When I left Big Sur, I moved to Cambria, CA, where I was a cook, a cocktail waitress, a bartender, and a “bagger” at the local grocery store…these positions all ran into one another, working out my schedules between bosses who all knew each other. But in a town of 3,000, that wasn’t much of a surprise.

Sometimes my friends from Big Sur would come to town, and they were thought of by the townspeople as roughnecks. I thought of them as friends. Sag was a guy I knew from Gorda, where I lived the rest of my Big Sur days after the caretaking stint. He would come down to Cambria to party at the bar every few months. Once while I was working he was there and got completely hammered, and started some trouble, so he was asked to leave.

On his way out, he stopped and whispered in my ear to let his friend know that he would be outside, but the owner of the bar, who was always drunk and high (it was the ‘80s; I make no excuses) thought that he was hitting on me, and he and his friends ushered Sag out and started beating him up. I was screaming, “He didn’t do anything! He’s a friend of mine!” When the owner’s bloodthirst abated, they stopped throwing punches. Sag got up and walked around the corner. He was a mountain goat who took a beating as well as he gave one. It was a typical Saturday night.

I loved my time in Big Sur and learned so many lessons from her. But Cambria was like coming home, and it was there that I began to learn about responsibility, community, and growing up. Everyone grows at their own pace, and some faster than others. I was a slow learner. There were many more lessons to come. There still are.


The tub stands on the hill,
Just outside the kitchen building.
There is a hose attached to the faucet,
Which runs up the long metal tube,
And ends at the showerhead at the top.
It is a quiet, rainy day.
The well water and the rain fall on me simultaneously
From the shower, and from the sky.
Both come down softly, warming my skin and my mind
As I revel in this paradise of mine
That most will never know;
That most would never guess
Would be such a spiritual and thrilling experience.
Just taking my shower in the tub on the hill in the rain.





Before you know it

Monday morning, 6:51 am.

Work hasn’t even started yet,

And there’s a whole week to go…

But, before you know it, it will be Friday;

Oh man, before you know it,

It will be Monday again.

Before you know it, I’ll have been to Portland

To visit the kid next month,

And back here,

And the month will be over.

Before you know it, the pool will open,

Finally, we will be swimming,

Absorbing the sun’s warmth and kindness.

At some point, probably mid-July,

We will begin to complain that it’s just too damn hot,

It’s okay though…

Before you know it, the leaves will start to turn;

We will all plan trips to catch the best peak times.

Soon they will all have fallen though,

And winter will rush in behind, as always too early,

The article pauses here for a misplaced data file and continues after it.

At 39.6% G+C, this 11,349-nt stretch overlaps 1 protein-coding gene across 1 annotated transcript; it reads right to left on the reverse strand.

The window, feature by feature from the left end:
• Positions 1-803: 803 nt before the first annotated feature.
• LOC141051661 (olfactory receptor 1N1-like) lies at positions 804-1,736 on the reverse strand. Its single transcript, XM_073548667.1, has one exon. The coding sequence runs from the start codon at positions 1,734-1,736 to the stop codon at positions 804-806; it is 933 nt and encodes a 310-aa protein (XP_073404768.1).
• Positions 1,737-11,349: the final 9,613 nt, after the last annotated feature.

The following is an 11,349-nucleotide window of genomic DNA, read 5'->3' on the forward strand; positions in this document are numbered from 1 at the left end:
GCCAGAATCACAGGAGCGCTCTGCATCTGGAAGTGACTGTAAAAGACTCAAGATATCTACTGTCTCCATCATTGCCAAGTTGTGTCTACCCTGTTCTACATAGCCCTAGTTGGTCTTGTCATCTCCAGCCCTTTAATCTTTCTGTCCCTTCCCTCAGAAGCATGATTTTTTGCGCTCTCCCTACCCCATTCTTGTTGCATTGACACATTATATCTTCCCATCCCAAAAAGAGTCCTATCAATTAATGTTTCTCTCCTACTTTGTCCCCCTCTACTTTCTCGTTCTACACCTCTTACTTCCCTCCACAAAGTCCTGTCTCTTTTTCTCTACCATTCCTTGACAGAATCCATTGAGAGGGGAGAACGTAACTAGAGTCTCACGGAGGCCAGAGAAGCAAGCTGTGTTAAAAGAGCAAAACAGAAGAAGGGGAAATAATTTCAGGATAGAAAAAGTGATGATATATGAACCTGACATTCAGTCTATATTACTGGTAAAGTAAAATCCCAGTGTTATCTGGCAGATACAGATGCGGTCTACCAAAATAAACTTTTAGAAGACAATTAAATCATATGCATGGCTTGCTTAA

An unwanted guest that seems to never go away.

But before you know it,

We are back here again.


And it didn’t take long to grow up

And it didn’t take long to grow old

And before you know it,

It will all be over

And before you know it,

It will all be gone.

So I’m going to love it today, this minute

And I’m going to hope that I don’t ever lose it.

Until the end comes around.

And I don’t want to lose it.

I don’t want to lose you,

And I don’t want to be lost

I don’t want to be gone

But, before you know it…


Shore Memories Pt. I – Beach Theater in Cape May

Night of Dark Shadows” was released on August 3, 1971. It came to Cape May right after its release. I know that, because Beanie (my Best-Summer-Friend, from PA near King of Prussia, but a season-long Cape May summer resident) and I went to see it at The Beach Theater on August 28, 1971. How do I remember the date? I don’t, but history does, because it was the same night that Tropical Storm Doria hit the coast.

Every day when I got home from school, I watched the soap operas Dark Shadows and Edge of Night. Edge of Night was grown-up mean stuff. I didn’t understand it that much, but I thought Raven was so cool. Dark Shadows was another story. It was set apart by a mile from any other soap operas, or really any other television programming. Jonathan Frid, who played Barnabas Collins, was taught at the Royal Academy of Dramatic Arts in London, and earned a  Master of Fine Arts (MFA) degree in Directing from the Yale School of Drama. But he didn’t want to do “Night” because after the soap opera, and the first movie, “House of Dark Shadows” (which was released the year before), he felt he would be type-cast.

So “Dark” was about Quentin Collins, whom I had this weird kid-crush on. Quentin becomes possessed by his ancestor in the creepy Collinwood estate. It was a scary movie for two eleven year-olds to see by themselves in 1971, but we loved it.  Tropical Storm Doria was already kicking up her heels as we left the theater, in the form of heavy rains and winds.